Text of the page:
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Advocates Host Second Training in a Semester for First Time

Written by Katie Wilson

This past weekend, December 1-3, approximately forty students gathered in Griffiths 123 to receive AWARE training via members of the SLU Advocates. The training was the second one put on by the Advocates this semester— a first for the campus organization that advocates for survivors of sexual assault, dating violence, and stalking.

The SLU Advocates Program has hosted a single training each semester since its creation in 2005. While hundreds of SLU students have become AWARE-certified through these trainings, President Isis Flores ’17 and Vice President Lydia Kenney ’18 recognized that there were often students left behind due to their inability to attend the single weekend training. As Chris Rich ’18 states, “I had wanted to do the training for the last few years, but the dates had never been compatible with my schedule.”

In an effort to allow more individuals on campus to become trained, Kenney and Flores opted to create a second training that fell a few months after the first, with the first training taking place on September 22-24.

In addition to educating those in attendance about issues pertaining to sexual assault, rape, dating violence, and stalking, becoming AWARE-trained allows individuals the opportunity to participate in supporting the 24-hour Advocates hotline and being a peer resource. Many individuals who partake in the training choose not to actively participate in the Advocates program; rather, they see the training as an important educational experience.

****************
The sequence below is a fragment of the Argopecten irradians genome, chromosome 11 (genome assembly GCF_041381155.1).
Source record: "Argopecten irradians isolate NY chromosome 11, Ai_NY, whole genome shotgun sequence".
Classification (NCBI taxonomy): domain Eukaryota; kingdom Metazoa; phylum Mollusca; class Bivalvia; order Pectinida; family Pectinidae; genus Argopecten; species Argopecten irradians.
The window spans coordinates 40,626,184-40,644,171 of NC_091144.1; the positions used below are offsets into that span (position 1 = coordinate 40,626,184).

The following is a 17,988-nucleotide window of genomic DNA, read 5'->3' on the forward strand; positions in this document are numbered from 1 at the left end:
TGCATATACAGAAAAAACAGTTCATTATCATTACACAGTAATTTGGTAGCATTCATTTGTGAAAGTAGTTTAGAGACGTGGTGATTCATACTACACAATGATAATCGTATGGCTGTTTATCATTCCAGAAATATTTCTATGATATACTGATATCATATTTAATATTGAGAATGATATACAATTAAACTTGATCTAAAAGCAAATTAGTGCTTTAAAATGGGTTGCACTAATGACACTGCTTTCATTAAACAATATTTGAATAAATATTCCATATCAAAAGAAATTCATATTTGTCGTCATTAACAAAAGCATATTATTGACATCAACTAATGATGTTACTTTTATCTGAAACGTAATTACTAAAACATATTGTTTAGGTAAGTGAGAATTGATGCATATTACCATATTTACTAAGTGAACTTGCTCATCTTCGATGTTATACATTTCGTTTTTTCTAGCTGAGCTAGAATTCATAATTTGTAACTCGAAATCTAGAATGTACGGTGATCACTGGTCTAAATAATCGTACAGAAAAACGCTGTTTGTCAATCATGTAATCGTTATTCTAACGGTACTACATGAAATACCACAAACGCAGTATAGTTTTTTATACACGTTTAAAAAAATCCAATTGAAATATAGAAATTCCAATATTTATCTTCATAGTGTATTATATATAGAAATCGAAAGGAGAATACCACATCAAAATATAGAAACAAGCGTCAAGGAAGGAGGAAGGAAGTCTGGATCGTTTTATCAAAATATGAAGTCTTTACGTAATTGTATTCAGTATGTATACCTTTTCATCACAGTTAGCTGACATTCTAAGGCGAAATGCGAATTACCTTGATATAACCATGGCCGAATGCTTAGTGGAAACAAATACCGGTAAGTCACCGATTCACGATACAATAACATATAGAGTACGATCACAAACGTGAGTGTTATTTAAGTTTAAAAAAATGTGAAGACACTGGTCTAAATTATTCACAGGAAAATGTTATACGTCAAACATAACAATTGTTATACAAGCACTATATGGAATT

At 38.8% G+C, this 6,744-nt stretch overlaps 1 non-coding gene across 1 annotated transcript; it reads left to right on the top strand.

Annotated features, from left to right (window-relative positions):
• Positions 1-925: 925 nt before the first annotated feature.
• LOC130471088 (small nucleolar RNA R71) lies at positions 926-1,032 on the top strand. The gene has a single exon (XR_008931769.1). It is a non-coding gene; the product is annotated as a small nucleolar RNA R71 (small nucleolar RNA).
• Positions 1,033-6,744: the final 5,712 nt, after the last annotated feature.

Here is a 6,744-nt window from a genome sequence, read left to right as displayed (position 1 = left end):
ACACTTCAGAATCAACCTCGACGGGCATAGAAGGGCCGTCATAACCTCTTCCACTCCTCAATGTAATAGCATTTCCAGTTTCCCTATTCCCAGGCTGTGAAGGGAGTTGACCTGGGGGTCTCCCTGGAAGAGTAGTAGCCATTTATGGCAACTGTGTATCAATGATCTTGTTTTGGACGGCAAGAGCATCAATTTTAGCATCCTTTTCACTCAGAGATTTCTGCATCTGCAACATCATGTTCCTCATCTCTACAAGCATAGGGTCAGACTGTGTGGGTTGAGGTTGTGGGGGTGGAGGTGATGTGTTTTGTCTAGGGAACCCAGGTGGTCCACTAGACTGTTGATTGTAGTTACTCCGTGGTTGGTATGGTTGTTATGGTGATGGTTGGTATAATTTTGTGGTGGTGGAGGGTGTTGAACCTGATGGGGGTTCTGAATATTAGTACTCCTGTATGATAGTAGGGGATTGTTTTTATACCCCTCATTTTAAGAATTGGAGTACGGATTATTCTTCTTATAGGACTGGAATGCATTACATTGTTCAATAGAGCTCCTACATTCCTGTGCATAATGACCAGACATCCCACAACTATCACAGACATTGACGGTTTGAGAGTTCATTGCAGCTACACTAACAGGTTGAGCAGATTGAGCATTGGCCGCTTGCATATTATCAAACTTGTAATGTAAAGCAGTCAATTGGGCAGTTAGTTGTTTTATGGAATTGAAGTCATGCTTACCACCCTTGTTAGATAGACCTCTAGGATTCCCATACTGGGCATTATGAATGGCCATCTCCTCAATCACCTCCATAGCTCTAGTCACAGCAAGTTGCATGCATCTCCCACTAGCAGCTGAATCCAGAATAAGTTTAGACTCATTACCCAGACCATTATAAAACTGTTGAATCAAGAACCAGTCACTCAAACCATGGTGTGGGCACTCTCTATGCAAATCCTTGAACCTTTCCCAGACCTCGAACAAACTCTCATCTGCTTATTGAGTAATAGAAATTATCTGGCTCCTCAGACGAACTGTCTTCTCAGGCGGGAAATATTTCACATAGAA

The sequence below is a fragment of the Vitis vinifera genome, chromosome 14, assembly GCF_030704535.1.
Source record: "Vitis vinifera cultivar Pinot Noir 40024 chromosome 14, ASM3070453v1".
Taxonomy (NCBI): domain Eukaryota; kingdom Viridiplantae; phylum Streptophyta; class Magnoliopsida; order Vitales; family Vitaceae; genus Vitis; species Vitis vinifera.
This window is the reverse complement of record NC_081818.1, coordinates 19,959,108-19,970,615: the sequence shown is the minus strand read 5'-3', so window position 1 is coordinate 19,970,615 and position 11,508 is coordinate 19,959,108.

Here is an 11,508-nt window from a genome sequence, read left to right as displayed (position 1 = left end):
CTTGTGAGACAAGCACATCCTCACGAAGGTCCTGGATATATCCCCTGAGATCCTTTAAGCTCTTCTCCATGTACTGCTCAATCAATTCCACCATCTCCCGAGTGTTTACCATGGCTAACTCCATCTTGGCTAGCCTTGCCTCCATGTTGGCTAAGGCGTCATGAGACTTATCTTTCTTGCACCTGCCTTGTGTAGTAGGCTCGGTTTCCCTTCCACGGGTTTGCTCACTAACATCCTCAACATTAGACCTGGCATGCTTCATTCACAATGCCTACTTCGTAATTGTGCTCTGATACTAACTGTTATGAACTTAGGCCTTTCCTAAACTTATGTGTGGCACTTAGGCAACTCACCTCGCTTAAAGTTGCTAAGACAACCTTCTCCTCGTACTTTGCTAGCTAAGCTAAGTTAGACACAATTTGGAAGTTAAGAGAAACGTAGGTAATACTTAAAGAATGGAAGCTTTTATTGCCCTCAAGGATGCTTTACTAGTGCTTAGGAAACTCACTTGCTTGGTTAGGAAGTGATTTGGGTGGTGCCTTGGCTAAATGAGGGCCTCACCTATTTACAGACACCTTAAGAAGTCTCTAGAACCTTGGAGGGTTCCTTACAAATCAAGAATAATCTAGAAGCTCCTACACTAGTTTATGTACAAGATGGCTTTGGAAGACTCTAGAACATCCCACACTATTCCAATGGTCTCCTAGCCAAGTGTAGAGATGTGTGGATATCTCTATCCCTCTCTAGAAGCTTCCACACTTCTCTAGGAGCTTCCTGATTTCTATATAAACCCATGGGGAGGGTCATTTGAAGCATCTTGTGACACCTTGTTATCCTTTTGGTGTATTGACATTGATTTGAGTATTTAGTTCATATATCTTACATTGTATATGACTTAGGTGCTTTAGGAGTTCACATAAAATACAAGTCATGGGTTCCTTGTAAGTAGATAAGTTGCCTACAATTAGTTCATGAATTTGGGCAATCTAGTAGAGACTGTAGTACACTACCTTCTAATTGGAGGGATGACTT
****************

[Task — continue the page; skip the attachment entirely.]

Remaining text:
Kenney emphasizes that AWARE training is an important aspect of the Advocates program as it allows the advocates to educate the student body in a more personal way than through other means. She states, “While tabling is a good way to raise awareness about sexual violence, the trainings allow us to have a more direct impact on the students. It’s also generally more effective, as it allows the advocates to delve into specifics of what they do rather than just our mission statement.”

AWARE training also offers students the chance to interact with SLU deans, chaplains, and health and counseling professionals, all of whom are able to give a more tailored overview of their roles on campus and the ways in which SLU deals with assaults of varying natures. For example, Lisa Cania, the Title XI coordinator, comes in to field questions about the SLU processes for addressing sexual assault, inter-partner violence, and stalking, while Chaplains Kathleen Buckley and Shaun Whitehead discuss the ways in which the chapel can be used as a resource.

Flores, Kenney, and many other advocates are hopeful that they will be able to continue the practice of holding two AWARE trainings per semester; while both Flores and Kenney will be exiting the program’s executive board in the coming semester, there are talks of maintaining the tradition they have now begun in the years to come.


About the author

Katie Wilson